Sorry if this one disrupts your day but the fact that FETAL TISSUE is actually used in the creation of ANY consumable product is shocking and appalling on so many levels! Senomyx, the company responsible for this atrocity, states that “the company’s key flavor programs focus on the discovery and development of savory, sweet and salt flavor ingredients that are intended to allow for the reduction of MSG, sugar and salt in food and beverage products. Using isolated human taste receptors, we created proprietary taste receptor-based assay systems that provide a biochemical or electronic readout when a flavor ingredient interacts with the receptor.”
What Senomyx is NOT telling  the public is that they are using HEK 293 – human embryonic kidney cells taken from electively aborted babies to produce those receptors. So what products are you consuming that have been developed using fetal tissues?  Head over to this article to find the 19 drinks, and you are probably consuming at least one of.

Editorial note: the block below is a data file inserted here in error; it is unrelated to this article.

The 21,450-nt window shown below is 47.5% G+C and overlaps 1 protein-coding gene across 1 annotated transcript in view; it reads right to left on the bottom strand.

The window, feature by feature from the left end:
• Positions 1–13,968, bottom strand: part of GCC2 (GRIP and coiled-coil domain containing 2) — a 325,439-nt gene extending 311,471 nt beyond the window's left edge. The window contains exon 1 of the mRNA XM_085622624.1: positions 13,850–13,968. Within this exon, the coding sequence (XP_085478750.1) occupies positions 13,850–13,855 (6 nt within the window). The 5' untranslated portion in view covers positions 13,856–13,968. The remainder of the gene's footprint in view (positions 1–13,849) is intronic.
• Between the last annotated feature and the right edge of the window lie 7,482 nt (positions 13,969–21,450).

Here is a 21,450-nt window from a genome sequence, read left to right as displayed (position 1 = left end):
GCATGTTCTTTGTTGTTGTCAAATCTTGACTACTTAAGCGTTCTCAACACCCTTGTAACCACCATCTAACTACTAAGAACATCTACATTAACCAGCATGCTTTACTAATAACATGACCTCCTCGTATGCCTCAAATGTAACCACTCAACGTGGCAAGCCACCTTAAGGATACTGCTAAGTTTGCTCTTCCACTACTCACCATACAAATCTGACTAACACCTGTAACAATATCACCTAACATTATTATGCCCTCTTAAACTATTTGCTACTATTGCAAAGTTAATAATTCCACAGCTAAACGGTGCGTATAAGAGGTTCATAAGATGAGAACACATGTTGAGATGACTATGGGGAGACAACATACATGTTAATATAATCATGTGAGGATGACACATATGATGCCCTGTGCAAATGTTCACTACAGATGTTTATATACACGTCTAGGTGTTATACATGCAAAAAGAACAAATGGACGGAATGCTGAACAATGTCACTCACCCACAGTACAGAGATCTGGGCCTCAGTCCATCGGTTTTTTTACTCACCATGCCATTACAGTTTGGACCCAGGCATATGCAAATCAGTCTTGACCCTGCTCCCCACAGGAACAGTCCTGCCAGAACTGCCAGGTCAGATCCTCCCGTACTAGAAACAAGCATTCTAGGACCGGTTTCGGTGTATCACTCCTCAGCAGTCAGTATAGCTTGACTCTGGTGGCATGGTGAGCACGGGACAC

2. Beaver Anal Glands as Flavoring

The anal glands of a beaver, known in the ingredient labeling world as castoreum, are used to enhance the flavor of raspberry candies and sweets.

3. Beetle Juice in Sprinkles and Candies

You know that shiny coating on candies like Jelly Bellies or Starburst? Or the sprinkles on cupcakes and cookies? That shine is made possible by the secretions of the female lac beetle. The substance is also known as shellac and commonly used as a wood varnish.

4. Crushed Bugs as Red Food Coloring

Carmine or Carmic Acid are pretty common ingredients in most any product with a “non-natural” red hue. How do manufacturers get this beautiful color? They kill thousands of bugs at a time (all varieties) and the dried insects are boiled to produce a liquid solution that can be turned to a dye using a variety of treatments. And trust me, there is nothing healthful about those “treatments.”

5. Coal Tar as Red Food Coloring